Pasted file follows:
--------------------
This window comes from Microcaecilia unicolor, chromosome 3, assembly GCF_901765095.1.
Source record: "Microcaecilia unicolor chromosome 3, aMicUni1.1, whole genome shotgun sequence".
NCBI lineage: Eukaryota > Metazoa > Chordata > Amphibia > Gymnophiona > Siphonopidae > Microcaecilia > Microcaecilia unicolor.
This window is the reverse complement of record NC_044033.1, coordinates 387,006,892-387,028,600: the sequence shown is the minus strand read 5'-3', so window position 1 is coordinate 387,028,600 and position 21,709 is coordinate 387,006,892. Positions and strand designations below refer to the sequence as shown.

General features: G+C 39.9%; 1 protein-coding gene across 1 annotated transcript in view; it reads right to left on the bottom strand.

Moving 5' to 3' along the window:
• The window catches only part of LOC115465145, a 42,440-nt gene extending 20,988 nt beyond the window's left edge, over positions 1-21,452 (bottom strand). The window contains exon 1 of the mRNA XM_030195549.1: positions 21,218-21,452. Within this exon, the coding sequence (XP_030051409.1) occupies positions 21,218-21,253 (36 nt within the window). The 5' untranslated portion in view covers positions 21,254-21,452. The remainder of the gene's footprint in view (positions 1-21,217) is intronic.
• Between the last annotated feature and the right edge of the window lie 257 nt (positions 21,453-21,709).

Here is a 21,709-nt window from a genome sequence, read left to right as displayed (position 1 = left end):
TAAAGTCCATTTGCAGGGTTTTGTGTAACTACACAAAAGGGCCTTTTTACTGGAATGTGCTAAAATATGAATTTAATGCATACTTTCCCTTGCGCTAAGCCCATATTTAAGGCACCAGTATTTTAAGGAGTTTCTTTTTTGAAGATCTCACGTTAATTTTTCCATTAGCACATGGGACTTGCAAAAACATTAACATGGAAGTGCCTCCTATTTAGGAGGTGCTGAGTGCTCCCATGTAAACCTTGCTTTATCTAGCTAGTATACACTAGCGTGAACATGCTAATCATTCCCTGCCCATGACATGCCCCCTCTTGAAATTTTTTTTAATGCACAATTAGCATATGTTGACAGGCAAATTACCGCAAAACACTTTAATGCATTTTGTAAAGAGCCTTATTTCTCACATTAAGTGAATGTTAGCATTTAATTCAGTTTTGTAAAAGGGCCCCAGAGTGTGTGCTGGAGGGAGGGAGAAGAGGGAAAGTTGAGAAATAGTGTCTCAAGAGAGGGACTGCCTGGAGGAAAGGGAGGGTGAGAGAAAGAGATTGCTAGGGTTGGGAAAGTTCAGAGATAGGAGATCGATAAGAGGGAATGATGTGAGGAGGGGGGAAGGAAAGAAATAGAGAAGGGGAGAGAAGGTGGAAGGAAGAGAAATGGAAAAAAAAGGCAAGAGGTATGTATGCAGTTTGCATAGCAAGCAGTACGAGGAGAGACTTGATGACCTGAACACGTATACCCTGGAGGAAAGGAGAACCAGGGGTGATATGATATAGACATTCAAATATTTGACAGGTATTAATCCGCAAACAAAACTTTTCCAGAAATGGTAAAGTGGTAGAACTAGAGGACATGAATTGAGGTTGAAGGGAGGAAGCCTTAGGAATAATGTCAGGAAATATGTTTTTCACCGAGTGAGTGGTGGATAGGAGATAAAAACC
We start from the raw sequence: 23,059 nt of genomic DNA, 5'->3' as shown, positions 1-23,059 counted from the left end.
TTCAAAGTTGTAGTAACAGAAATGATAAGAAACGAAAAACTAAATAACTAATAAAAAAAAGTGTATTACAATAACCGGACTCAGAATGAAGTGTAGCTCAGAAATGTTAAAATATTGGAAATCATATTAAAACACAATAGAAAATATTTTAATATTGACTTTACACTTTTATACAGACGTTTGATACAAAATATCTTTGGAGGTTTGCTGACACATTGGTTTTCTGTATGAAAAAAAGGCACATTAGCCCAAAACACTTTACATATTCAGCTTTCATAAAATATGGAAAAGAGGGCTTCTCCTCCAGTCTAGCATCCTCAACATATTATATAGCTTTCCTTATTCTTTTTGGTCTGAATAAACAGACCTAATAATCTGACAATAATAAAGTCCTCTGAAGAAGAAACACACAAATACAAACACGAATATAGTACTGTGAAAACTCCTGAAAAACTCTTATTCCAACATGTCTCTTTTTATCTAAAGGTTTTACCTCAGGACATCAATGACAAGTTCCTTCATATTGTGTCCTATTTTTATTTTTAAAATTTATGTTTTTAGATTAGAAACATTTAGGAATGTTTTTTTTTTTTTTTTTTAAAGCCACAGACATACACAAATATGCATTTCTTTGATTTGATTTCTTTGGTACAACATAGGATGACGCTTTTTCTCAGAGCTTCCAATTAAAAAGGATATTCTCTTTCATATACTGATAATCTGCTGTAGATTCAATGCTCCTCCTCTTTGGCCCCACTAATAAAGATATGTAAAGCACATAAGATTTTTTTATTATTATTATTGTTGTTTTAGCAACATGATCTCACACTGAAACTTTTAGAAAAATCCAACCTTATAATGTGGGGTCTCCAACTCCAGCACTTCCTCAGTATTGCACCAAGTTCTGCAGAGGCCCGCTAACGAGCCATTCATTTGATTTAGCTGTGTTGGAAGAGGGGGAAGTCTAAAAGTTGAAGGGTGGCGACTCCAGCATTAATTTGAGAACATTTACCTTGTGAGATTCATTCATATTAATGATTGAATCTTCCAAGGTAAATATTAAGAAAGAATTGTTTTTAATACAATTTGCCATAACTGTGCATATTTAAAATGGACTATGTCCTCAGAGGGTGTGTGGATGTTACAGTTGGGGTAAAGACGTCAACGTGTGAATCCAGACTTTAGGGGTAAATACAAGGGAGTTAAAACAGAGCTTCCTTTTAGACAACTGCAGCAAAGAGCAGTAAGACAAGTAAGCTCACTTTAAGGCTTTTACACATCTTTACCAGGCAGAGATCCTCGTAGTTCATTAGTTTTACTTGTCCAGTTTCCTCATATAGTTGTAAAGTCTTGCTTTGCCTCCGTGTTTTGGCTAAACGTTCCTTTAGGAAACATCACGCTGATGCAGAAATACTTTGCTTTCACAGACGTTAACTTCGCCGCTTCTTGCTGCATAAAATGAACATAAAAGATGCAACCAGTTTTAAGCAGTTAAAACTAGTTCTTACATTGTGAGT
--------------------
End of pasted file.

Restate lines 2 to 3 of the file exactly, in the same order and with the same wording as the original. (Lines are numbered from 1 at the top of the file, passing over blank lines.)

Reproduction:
Source record: "Microcaecilia unicolor chromosome 3, aMicUni1.1, whole genome shotgun sequence".
NCBI lineage: Eukaryota > Metazoa > Chordata > Amphibia > Gymnophiona > Siphonopidae > Microcaecilia > Microcaecilia unicolor.